Apr 24, 2018 4:21:35 PM
Head of Marketing & Communications
Growth hacking is a great opportunity for large organisations just as it is for smaller companies. But the process of getting a new kind of way-of-working pushed through and accepted in an enterprise can bring some hurdles along the way.
We had the opportunity to talk to two experienced leaders, who have set up growth hacking teams and driven forward a growth culture in multi-billion companies. Eetu Paloheimo is the VP, Digital Sales and Marketing at Veikkaus and Matti Liski is Head of Online Sales at Elisa.
Point zero. The beginning.
Everything needed to run successful digital sales in your organisation is outsourced: ecommerce site, web development, content production and digital marketing. You can find some data, but it’s old, sales & marketing analytics just a dream. No one has an overview of the situation. And – there’s no resources.
Sounds horrible, right? It is, but in many cases this is what digital sales and marketing look like in the enterprise world. So how to get started?
“We were at a situation where growth needed to happen and we’d made the decision to try out agile methods to achieve it. We started to build our growth hacking competences gradually, piece by piece. We began doing small technical adjustments, like adding cookies tour website to connect that data with our customer data, and doing some minor adjustments to UX. We also reorganized our team to become more analytics oriented instead of being content oriented – and quite quickly we learned that content isn’t actually making more money for us, says Eetu Paloheimo.”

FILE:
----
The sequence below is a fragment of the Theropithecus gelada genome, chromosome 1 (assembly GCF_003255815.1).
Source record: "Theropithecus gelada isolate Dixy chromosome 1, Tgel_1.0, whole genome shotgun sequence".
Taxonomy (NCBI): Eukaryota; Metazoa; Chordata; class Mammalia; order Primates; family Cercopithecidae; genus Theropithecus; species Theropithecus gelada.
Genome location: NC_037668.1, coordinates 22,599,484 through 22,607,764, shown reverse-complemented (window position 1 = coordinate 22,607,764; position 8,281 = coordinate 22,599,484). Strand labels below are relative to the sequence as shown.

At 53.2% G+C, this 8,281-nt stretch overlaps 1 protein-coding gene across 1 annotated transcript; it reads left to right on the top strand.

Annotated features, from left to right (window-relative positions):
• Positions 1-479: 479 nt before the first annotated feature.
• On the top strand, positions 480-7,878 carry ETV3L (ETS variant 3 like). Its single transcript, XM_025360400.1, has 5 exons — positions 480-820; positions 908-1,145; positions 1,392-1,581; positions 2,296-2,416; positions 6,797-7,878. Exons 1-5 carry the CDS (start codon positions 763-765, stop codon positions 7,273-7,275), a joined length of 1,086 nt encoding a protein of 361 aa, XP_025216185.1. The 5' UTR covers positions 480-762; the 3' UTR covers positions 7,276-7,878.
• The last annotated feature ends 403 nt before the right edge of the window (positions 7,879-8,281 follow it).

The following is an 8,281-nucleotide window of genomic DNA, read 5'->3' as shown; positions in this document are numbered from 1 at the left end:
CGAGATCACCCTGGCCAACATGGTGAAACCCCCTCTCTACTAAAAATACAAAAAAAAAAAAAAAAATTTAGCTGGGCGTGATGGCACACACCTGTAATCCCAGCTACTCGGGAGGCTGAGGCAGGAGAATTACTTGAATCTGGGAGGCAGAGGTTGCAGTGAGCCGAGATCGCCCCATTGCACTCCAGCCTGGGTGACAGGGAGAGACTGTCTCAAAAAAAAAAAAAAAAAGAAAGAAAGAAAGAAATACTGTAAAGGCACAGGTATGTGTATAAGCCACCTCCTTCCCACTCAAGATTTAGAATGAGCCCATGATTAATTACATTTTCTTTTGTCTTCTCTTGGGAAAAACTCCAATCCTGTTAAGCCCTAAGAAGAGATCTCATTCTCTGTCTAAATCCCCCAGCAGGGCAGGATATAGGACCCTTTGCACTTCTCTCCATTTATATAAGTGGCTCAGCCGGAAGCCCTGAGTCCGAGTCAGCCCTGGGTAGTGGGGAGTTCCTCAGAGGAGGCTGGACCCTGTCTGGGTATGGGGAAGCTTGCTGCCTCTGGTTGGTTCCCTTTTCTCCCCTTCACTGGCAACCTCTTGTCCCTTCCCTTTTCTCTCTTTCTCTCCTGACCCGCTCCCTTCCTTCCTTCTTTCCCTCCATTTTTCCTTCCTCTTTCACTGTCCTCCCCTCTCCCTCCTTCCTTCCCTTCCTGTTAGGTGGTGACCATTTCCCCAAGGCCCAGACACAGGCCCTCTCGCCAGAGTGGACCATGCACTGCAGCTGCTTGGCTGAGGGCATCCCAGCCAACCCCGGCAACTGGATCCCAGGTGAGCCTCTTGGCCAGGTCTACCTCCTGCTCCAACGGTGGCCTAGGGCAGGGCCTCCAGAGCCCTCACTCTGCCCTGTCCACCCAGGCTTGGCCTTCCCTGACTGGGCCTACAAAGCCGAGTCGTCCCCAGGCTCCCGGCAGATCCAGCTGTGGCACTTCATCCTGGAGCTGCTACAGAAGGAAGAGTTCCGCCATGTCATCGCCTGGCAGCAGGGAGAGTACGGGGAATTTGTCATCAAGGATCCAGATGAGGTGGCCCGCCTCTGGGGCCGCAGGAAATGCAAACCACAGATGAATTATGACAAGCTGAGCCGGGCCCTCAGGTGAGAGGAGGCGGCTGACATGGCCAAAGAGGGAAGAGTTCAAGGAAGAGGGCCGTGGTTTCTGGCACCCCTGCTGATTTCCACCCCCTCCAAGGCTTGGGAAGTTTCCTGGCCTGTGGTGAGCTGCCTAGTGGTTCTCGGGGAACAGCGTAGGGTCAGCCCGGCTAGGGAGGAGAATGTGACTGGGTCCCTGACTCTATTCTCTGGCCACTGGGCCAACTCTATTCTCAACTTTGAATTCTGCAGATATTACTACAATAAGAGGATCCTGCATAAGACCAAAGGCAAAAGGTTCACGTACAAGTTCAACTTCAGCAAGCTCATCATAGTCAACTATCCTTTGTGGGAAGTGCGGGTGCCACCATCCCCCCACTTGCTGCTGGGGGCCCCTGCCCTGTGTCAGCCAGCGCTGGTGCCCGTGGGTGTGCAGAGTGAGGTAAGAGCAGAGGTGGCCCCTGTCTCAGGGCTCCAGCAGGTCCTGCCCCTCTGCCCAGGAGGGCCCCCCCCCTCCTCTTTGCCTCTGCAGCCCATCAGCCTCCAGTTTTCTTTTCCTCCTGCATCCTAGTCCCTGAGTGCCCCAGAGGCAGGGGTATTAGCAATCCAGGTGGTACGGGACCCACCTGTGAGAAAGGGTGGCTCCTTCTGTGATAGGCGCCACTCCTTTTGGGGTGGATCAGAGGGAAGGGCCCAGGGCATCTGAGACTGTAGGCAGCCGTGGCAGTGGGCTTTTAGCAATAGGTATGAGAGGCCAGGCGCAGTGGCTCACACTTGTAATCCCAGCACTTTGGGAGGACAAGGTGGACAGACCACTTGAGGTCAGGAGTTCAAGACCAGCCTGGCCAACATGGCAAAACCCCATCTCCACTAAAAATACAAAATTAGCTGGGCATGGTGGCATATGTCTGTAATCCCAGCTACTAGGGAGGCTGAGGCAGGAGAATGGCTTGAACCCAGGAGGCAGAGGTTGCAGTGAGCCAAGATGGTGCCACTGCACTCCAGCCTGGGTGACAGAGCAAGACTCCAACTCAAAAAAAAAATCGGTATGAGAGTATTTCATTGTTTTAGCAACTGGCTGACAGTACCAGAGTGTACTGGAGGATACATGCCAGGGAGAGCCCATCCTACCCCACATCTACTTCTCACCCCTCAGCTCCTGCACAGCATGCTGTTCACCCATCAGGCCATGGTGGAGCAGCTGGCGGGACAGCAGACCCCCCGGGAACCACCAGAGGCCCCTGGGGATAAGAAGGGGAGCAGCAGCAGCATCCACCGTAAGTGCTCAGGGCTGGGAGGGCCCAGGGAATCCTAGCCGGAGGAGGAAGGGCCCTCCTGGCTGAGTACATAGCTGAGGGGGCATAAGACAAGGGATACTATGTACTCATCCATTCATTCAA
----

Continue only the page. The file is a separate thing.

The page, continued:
This is one the most important things you need to understand about growth hacking: it’s always, always, about the data. There is no gut-feeling, no guessing, no ‘this is how we’ve always done it’. It’s about setting up the right analytics and data collection methods and then going through and analysing that data on a daily, even hourly basis – and then making decisions based on what the data brings forth.
“One of the first things we did in the beginning was a small UX design tweak on our website. We implemented the change and ran some A/B tests with our website visitors, and you know what, in a week we saw a huge increase in revenue – with that one small thing! What enabled that experiment was how we’d structured our team: developers, designers, marketers and analysts all sat around the same table and were able to quickly go live, test and gather data. After this one stroke of luck, we were able to get approval from the board and actually start growth hacking in full-speed.
Data allowed us to sit at the driver’s seat. You just need to trust the data. It can be hard sometimes when people want to base decisions on hunches and feelings, but data will always work in your advantage. Nevertheless, you can’t forget about the customer either. The thing with data is that it’s always historic. Be it five minutes, five days or five months, it’s never about the future. In a customer facing business you need to make sure you don’t lose sight of the customer experience while running all the tests and experiments, Eetu Paloheimo continues.”
Growth hacking can easily come across as a bag of tricks, but when done right it’s a complete overhaul of company culture. It’s a mindset, a new way of thinking. Which is why it is absolutely necessary for the organisation’s leaders to approve and become advocates for it. At its best, growth hacking flows down from the top layer to encompass the whole organisation.
Many times it’s necessary need to find a “believer” within the organisation who has faith in this method. Growth hacking runs on internal buy-in from the top level. But this does not mean that you as a leader need to get involved in the activities yourself on a day-to-day basis. It means that you need to be able trust that your people know what they are doing and give them time and budget to create impact.